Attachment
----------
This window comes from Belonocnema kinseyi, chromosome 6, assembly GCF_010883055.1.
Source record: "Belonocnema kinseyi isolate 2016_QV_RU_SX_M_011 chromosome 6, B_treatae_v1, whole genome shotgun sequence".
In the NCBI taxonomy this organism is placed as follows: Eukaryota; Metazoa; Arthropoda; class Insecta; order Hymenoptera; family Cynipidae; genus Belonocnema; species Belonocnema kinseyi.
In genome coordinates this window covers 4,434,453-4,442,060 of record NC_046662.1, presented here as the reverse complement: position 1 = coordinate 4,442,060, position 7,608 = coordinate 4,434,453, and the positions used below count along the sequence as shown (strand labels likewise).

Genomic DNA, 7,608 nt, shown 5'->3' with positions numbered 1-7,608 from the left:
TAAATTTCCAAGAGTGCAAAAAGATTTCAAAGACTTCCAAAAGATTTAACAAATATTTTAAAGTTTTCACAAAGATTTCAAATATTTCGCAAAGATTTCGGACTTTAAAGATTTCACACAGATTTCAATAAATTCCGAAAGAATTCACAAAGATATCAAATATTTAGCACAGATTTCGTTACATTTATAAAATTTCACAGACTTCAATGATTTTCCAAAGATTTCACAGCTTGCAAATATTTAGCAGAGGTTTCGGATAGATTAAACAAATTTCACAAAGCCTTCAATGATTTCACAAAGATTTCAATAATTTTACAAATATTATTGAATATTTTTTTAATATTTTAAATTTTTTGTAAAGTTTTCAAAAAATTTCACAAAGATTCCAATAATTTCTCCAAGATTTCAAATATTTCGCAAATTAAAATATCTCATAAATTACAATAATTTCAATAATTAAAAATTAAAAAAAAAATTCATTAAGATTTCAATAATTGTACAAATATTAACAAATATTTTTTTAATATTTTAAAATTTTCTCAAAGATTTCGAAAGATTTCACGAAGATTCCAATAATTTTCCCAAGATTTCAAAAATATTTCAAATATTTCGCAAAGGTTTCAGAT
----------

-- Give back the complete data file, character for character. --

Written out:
This window comes from Belonocnema kinseyi, chromosome 6, assembly GCF_010883055.1.
Source record: "Belonocnema kinseyi isolate 2016_QV_RU_SX_M_011 chromosome 6, B_treatae_v1, whole genome shotgun sequence".
In the NCBI taxonomy this organism is placed as follows: Eukaryota; Metazoa; Arthropoda; class Insecta; order Hymenoptera; family Cynipidae; genus Belonocnema; species Belonocnema kinseyi.
In genome coordinates this window covers 4,434,453-4,442,060 of record NC_046662.1, presented here as the reverse complement: position 1 = coordinate 4,442,060, position 7,608 = coordinate 4,434,453, and the positions used below count along the sequence as shown (strand labels likewise).

Genomic DNA, 7,608 nt, shown 5'->3' with positions numbered 1-7,608 from the left:
TAAATTTCCAAGAGTGCAAAAAGATTTCAAAGACTTCCAAAAGATTTAACAAATATTTTAAAGTTTTCACAAAGATTTCAAATATTTCGCAAAGATTTCGGACTTTAAAGATTTCACACAGATTTCAATAAATTCCGAAAGAATTCACAAAGATATCAAATATTTAGCACAGATTTCGTTACATTTATAAAATTTCACAGACTTCAATGATTTTCCAAAGATTTCACAGCTTGCAAATATTTAGCAGAGGTTTCGGATAGATTAAACAAATTTCACAAAGCCTTCAATGATTTCACAAAGATTTCAATAATTTTACAAATATTATTGAATATTTTTTTAATATTTTAAATTTTTTGTAAAGTTTTCAAAAAATTTCACAAAGATTCCAATAATTTCTCCAAGATTTCAAATATTTCGCAAATTAAAATATCTCATAAATTACAATAATTTCAATAATTAAAAATTAAAAAAAAAATTCATTAAGATTTCAATAATTGTACAAATATTAACAAATATTTTTTTAATATTTTAAAATTTTCTCAAAGATTTCGAAAGATTTCACGAAGATTCCAATAATTTTCCCAAGATTTCAAAAATATTTCAAATATTTCGCAAAGGTTTCAGAT